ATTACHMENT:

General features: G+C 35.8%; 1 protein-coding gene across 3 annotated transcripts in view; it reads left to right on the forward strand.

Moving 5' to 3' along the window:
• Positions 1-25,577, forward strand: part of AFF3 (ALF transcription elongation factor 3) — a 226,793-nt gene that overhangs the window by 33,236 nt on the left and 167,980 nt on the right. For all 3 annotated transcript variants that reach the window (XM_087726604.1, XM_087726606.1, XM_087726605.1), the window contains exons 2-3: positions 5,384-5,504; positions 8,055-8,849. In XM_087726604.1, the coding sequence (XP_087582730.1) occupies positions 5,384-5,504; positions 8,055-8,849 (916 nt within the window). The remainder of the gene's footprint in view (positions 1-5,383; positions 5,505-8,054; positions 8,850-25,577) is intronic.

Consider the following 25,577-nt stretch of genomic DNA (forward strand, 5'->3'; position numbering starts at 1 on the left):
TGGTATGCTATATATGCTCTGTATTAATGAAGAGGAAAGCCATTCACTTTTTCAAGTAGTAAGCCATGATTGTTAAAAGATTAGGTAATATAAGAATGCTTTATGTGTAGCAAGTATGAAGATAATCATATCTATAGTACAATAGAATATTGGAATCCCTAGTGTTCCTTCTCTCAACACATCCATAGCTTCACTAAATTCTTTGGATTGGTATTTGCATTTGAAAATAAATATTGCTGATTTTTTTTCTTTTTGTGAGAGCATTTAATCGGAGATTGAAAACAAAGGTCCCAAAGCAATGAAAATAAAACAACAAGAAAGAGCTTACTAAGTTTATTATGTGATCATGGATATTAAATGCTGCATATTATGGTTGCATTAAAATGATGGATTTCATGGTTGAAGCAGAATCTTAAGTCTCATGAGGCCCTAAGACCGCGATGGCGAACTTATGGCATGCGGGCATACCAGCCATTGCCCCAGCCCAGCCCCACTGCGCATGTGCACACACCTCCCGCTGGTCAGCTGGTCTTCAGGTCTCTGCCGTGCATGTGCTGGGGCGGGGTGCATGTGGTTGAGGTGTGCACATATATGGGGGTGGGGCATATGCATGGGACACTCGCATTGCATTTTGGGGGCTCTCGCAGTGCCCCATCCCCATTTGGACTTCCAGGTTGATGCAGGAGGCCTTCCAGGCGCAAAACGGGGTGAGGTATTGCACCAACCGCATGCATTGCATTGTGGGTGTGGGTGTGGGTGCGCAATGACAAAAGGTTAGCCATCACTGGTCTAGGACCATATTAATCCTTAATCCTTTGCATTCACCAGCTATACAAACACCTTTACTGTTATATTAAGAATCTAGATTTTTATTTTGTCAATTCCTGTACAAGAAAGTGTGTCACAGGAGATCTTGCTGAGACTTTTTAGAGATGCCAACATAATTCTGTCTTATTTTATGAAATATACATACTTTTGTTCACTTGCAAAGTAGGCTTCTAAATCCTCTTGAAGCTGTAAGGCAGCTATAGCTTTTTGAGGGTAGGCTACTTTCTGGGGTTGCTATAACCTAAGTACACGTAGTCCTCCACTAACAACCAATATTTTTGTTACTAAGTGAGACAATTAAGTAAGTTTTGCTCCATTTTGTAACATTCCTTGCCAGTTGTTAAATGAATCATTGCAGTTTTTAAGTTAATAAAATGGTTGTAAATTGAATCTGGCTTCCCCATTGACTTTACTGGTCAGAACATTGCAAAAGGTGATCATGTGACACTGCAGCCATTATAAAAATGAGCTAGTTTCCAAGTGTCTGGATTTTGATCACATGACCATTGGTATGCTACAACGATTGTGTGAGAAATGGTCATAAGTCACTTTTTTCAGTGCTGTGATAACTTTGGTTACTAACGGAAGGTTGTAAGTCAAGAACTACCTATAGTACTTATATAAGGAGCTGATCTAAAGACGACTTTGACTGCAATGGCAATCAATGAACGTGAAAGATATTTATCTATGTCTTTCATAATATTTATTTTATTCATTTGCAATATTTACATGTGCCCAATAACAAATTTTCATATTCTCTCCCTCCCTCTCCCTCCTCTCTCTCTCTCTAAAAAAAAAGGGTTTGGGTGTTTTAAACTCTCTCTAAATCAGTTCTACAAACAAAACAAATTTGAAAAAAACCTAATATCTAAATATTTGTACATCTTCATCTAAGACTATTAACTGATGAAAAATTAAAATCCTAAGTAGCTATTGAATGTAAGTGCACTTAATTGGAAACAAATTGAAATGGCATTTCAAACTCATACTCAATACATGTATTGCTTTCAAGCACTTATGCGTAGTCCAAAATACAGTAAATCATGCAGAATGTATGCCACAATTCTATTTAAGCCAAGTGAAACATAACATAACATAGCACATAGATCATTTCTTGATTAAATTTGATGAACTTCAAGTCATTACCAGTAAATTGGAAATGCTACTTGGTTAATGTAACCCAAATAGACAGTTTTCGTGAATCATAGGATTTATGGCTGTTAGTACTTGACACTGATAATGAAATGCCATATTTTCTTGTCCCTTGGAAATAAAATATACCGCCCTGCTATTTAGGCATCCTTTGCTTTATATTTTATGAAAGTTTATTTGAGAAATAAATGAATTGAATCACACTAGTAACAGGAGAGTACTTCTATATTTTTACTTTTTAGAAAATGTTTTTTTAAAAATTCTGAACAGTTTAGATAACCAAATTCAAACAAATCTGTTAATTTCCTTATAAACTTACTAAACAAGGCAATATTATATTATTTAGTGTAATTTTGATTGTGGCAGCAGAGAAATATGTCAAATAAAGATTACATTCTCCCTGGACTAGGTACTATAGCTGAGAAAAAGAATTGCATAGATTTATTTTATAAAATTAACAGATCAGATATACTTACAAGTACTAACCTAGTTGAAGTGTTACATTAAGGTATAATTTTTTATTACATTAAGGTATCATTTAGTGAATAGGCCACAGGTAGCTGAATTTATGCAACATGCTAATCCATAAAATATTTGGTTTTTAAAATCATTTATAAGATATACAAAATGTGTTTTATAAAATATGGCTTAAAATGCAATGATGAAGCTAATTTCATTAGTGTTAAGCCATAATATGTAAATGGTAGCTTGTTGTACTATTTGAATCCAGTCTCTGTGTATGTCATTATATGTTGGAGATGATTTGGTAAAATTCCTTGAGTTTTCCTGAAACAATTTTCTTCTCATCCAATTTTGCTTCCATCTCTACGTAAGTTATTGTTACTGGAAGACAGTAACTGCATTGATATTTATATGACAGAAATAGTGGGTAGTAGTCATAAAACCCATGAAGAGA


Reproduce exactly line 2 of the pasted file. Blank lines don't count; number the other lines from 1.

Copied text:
Moving 5' to 3' along the window: